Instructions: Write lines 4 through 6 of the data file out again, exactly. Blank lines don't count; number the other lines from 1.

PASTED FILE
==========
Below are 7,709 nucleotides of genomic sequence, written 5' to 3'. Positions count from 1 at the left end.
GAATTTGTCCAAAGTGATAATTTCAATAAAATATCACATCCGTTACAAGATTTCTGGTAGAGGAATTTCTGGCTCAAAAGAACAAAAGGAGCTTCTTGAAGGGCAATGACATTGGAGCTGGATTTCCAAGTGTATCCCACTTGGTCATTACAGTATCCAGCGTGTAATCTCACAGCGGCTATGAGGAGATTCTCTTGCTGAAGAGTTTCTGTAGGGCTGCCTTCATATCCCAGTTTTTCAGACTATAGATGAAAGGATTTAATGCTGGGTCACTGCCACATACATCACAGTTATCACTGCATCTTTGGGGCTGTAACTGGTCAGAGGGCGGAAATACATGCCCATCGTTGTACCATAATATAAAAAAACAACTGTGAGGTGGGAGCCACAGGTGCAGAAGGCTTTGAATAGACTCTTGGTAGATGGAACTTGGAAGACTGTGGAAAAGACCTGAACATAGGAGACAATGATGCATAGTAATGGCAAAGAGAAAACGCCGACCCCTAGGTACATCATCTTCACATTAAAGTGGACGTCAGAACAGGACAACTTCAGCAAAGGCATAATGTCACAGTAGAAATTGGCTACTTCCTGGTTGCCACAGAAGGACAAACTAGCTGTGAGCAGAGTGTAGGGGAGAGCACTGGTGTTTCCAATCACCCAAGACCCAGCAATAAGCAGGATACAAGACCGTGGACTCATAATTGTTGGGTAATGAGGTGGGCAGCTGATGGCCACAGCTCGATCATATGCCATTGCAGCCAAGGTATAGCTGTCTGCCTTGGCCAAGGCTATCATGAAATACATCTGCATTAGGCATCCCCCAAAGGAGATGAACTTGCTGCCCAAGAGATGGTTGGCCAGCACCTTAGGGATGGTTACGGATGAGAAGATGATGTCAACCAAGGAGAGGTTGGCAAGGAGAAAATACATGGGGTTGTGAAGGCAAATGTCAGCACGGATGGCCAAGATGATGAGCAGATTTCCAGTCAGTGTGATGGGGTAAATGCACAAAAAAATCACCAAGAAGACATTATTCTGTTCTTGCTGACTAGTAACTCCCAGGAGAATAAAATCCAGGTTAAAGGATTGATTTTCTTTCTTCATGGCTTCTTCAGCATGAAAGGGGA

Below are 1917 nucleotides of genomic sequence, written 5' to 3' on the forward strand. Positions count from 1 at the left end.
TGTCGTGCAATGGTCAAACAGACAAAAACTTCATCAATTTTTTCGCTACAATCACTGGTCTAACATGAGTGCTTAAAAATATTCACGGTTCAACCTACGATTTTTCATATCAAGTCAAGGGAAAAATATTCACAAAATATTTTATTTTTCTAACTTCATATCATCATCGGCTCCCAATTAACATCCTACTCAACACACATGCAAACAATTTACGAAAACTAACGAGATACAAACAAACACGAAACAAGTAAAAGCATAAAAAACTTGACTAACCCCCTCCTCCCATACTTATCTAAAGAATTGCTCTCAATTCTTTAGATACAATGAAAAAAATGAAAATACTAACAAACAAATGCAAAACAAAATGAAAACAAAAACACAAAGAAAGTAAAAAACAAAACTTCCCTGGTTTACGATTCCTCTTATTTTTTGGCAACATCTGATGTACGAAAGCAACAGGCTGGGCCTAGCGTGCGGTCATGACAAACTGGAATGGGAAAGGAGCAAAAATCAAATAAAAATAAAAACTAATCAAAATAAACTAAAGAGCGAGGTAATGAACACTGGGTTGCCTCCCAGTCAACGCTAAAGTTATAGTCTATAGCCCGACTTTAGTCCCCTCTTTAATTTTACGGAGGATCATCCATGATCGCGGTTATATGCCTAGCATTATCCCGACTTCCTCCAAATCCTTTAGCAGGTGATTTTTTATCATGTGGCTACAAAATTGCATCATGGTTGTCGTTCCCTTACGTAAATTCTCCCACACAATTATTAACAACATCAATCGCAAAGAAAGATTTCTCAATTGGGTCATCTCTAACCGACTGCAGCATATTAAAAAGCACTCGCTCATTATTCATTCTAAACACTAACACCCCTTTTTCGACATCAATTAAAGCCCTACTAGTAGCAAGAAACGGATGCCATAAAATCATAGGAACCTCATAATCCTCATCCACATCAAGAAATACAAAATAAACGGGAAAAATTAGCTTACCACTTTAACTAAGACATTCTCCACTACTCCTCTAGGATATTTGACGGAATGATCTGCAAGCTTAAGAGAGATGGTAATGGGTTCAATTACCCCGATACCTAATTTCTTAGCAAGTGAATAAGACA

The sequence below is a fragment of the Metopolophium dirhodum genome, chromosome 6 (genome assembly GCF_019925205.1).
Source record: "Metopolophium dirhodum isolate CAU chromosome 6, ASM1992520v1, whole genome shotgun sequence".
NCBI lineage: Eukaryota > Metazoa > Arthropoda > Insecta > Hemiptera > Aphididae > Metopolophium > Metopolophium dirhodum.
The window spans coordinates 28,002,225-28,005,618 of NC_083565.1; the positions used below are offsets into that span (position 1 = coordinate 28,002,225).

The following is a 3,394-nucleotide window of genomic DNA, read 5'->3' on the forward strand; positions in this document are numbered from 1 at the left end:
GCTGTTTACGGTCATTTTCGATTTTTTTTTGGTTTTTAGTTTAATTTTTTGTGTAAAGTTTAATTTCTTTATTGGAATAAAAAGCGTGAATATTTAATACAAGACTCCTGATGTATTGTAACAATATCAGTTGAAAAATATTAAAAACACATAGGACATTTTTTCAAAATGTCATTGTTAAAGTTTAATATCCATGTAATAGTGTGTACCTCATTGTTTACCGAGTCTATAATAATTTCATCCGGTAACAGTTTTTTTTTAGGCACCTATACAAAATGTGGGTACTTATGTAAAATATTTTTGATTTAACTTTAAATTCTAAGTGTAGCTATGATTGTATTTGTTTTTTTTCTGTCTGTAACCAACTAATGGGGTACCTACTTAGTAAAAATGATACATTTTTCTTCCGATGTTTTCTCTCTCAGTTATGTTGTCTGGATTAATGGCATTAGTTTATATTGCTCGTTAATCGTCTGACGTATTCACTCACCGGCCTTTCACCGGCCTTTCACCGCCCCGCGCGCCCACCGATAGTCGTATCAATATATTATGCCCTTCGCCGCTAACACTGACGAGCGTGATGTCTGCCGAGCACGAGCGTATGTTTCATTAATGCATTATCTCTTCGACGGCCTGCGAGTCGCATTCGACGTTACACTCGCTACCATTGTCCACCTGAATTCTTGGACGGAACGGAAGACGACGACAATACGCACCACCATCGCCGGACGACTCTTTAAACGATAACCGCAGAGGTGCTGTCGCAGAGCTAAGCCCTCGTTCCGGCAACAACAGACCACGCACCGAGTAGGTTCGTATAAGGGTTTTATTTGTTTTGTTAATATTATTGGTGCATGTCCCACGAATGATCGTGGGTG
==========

TGTCGTGCAATGGTCAAACAGACAAAAACTTCATCAATTTTTTCGCTACAATCACTGGTCTAACATGAGTGCTTAAAAATATTCACGGTTCAACCTACGATTTTTCATATCAAGTCAAGGGAAAAATATTCACAAAATATTTTATTTTTCTAACTTCATATCATCATCGGCTCCCAATTAACATCCTACTCAACACACATGCAAACAATTTACGAAAACTAACGAGATACAAACAAACACGAAACAAGTAAAAGCATAAAAAACTTGACTAACCCCCTCCTCCCATACTTATCTAAAGAATTGCTCTCAATTCTTTAGATACAATGAAAAAAATGAAAATACTAACAAACAAATGCAAAACAAAATGAAAACAAAAACACAAAGAAAGTAAAAAACAAAACTTCCCTGGTTTACGATTCCTCTTATTTTTTGGCAACATCTGATGTACGAAAGCAACAGGCTGGGCCTAGCGTGCGGTCATGACAAACTGGAATGGGAAAGGAGCAAAAATCAAATAAAAATAAAAACTAATCAAAATAAACTAAAGAGCGAGGTAATGAACACTGGGTTGCCTCCCAGTCAACGCTAAAGTTATAGTCTATAGCCCGACTTTAGTCCCCTCTTTAATTTTACGGAGGATCATCCATGATCGCGGTTATATGCCTAGCATTATCCCGACTTCCTCCAAATCCTTTAGCAGGTGATTTTTTATCATGTGGCTACAAAATTGCATCATGGTTGTCGTTCCCTTACGTAAATTCTCCCACACAATTATTAACAACATCAATCGCAAAGAAAGATTTCTCAATTGGGTCATCTCTAACCGACTGCAGCATATTAAAAAGCACTCGCTCATTATTCATTCTAAACACTAACACCCCTTTTTCGACATCAATTAAAGCCCTACTAGTAGCAAGAAACGGATGCCATAAAATCATAGGAACCTCATAATCCTCATCCACATCAAGAAATACAAAATAAACGGGAAAAATTAGCTTACCACTTTAACTAAGACATTCTCCACTACTCCTCTAGGATATTTGACGGAATGATCTGCAAGCTTAAGAGAGATGGTAATGGGTTCAATTACCCCGATACCTAATTTCTTAGCAAGTGAATAAGACA

The sequence below is a fragment of the Metopolophium dirhodum genome, chromosome 6 (genome assembly GCF_019925205.1).
Source record: "Metopolophium dirhodum isolate CAU chromosome 6, ASM1992520v1, whole genome shotgun sequence".